The Chinese government via its regulator has urged its insurance and reinsurance industry to focus on developing new products for disaster risk transfer and to help in covering more of the natural catastrophe risk in the country, given the current evident protection gap that exists.
Recent flooding in Henan province in China has provided yet another example of thee massive gap between economic losses from natural disasters, catastrophes and severe weather events and the amount actually covered by insurance.
With the Henan flooding now set to become the biggest insured catastrophe loss in China’s history, it drives home the importance that the country continues to evolve its insurance and reinsurance market, especially in terms of disaster coverage.
Most important is increasing uptake of disaster insurance products, something the Chinese government is all too aware of and after the floods, a number of statements have been made calling on the industry to innovate and produce new disaster insurance product options for the population.
China’s Banking and Insurance Regulatory Commission (CBIRC) said in a statement to the Reuters media agency that it plans to encourage insurers and reinsurers to invest more in disaster insurance in the country, particularly in expanding the range of products on offer.
In addition, the government and regulator plan to increase public awareness of the need for disaster insurance, to try and stimulate greater uptake and also in future ensure that insurance financing plays a greater role in national disaster recovery.
The recent flooding has driven home both the scale of the protection gap, with the economic loss expected to be as much as eight or ten times the roughly US $1.4 billion estimated insurance market loss from the event.
It has also underlined the role of regulation and government, in encouraging greater uptake of insurance, as in the case of the Henan floods, a significant proportion of the insured loss will come from motor lines of business, while flood coverage was only bundled into motor policies more widely after 2020 rule changes.
Which shows that further regulatory changes to encourage uptake of important disaster insurance products may be required, especially for homeowners and renters, but it’s also acknowledged that product development will be key, to ensure they are affordable and still provide useful coverage.
More and a wider range of disaster insurance products are recognised as being needed by the CBIRC and the regulator has also called on the Chinese insurance and reinsurance industry to get involved in a national census of disaster risks.
The idea is to ensure re/insurers are fully engaged and recognise where opportunities to improve protection may come from.
In addition, the CBIRC said that it wants the industry to improve the insurance protection system for major natural disasters and further enhance the insurance industry’s ability to participate in disaster prevention, mitigation and relief.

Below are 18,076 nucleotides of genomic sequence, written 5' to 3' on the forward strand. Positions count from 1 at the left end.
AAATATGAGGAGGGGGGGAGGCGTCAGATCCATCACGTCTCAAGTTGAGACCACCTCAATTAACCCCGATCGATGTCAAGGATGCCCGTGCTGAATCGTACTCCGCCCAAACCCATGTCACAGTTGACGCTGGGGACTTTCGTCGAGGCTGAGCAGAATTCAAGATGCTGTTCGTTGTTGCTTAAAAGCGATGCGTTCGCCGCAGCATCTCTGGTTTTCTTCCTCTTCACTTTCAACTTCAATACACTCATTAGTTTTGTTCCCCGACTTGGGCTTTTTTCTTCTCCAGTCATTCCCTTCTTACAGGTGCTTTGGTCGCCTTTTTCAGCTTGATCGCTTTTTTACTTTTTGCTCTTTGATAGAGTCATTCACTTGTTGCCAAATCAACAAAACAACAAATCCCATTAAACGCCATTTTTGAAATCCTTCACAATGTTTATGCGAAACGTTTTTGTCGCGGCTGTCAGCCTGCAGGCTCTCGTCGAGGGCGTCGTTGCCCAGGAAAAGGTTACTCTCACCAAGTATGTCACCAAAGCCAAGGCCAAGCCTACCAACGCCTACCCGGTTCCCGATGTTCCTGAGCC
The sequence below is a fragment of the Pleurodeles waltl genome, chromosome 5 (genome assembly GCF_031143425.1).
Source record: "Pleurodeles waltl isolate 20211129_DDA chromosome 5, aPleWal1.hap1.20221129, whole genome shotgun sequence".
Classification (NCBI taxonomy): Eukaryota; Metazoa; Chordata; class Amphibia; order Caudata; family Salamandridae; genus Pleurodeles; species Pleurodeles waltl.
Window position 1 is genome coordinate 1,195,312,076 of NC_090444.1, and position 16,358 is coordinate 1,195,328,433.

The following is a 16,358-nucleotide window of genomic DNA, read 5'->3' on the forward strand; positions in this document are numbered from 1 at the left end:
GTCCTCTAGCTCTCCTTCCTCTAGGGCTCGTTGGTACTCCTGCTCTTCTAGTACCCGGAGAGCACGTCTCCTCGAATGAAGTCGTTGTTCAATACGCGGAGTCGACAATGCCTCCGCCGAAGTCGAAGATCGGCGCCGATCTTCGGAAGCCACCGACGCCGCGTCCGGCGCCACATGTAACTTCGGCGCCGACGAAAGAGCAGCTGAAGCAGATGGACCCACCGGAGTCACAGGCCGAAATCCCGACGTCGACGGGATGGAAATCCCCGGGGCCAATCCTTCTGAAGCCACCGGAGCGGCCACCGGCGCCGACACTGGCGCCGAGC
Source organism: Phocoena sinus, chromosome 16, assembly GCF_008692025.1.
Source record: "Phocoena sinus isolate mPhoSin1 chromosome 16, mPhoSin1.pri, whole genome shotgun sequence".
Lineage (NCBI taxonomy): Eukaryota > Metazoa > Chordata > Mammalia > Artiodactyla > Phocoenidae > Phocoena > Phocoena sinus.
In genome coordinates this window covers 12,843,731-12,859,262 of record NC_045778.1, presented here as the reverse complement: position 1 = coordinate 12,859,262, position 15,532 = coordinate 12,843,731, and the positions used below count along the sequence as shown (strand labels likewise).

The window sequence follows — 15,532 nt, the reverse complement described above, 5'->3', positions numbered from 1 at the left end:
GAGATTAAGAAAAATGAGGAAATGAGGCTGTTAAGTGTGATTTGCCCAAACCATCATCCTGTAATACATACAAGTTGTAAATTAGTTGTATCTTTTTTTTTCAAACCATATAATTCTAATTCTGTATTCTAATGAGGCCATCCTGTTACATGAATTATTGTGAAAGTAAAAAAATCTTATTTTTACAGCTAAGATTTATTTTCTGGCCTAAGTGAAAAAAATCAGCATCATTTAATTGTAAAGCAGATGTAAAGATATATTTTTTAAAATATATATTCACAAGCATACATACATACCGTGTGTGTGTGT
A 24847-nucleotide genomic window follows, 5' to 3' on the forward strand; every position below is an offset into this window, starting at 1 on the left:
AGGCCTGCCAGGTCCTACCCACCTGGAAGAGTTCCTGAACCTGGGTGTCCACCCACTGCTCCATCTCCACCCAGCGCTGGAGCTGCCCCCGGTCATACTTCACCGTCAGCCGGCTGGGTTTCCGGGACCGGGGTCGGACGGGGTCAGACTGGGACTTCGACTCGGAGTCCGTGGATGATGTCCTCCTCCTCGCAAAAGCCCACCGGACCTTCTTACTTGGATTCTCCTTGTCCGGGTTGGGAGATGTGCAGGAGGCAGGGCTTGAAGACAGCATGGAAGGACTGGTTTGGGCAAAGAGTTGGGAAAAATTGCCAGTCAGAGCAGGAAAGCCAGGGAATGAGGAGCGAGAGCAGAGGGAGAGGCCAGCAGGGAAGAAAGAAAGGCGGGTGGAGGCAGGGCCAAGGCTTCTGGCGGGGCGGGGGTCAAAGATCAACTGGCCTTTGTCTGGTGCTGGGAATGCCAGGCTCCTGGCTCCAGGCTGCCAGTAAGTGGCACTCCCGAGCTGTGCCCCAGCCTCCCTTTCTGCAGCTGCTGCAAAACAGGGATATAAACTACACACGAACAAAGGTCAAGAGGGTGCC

These directives come from the top, as General Secretary Xi Jinping has himself called on government to improve the ability of society to weather natural disasters, while the State Council has also noted the need for financial innovation to respond to increasing disaster losses and drive greater rates of protection.
Capacity building is also part of this work, with a recognised need for more catastrophe reinsurance capacity to support roll-out of new and more widespread disaster insurance products.
The regulator wants to see exclusive financial services for flood prevention and disaster relief, including insurance products, while it also expects insurers to respond quickly to claims.
China needs disaster risk financing to be integrated across its people, businesses and government functions, with risks pooled and then efficiently hedged into reinsurance and capital markets.
As we’ve explained, the advent of an insurance-linked securities (ILS) issuance platform in Hong Kong can be a significant support in these goals, with catastrophe bonds now possible and access to the capital markets for insurance protection now opened up.
China has an opportunity to realise a new way of implementing disaster insurance that works from the bottom-up, in terms of payouts and protection, while pooling risks and bringing capacity top-down from the most efficient sources to support that.
The country could provide a model for integrated disaster risk financing and insurance solutions that really help those most exposed, while utilising advanced capital markets technology to leverage the efficiencies of institutional capital and securitisation. That could be compelling and most of all, truly useful to the population.
In addition to the focus on disaster insurance, the CBIRC has also said it will explore new legislation to support the disaster insurance and reinsurance market in China.
At the same time, the regulator is also hoping to encourage more foreign capital, saying that overseas investors will be treated the same as domestic in capital markets.
Putting the two together, this could be a good base for a Chinese insurance-linked securities (ILS) marketplace, a range of disaster insurance product opportunities and open access for foreign institutional investors.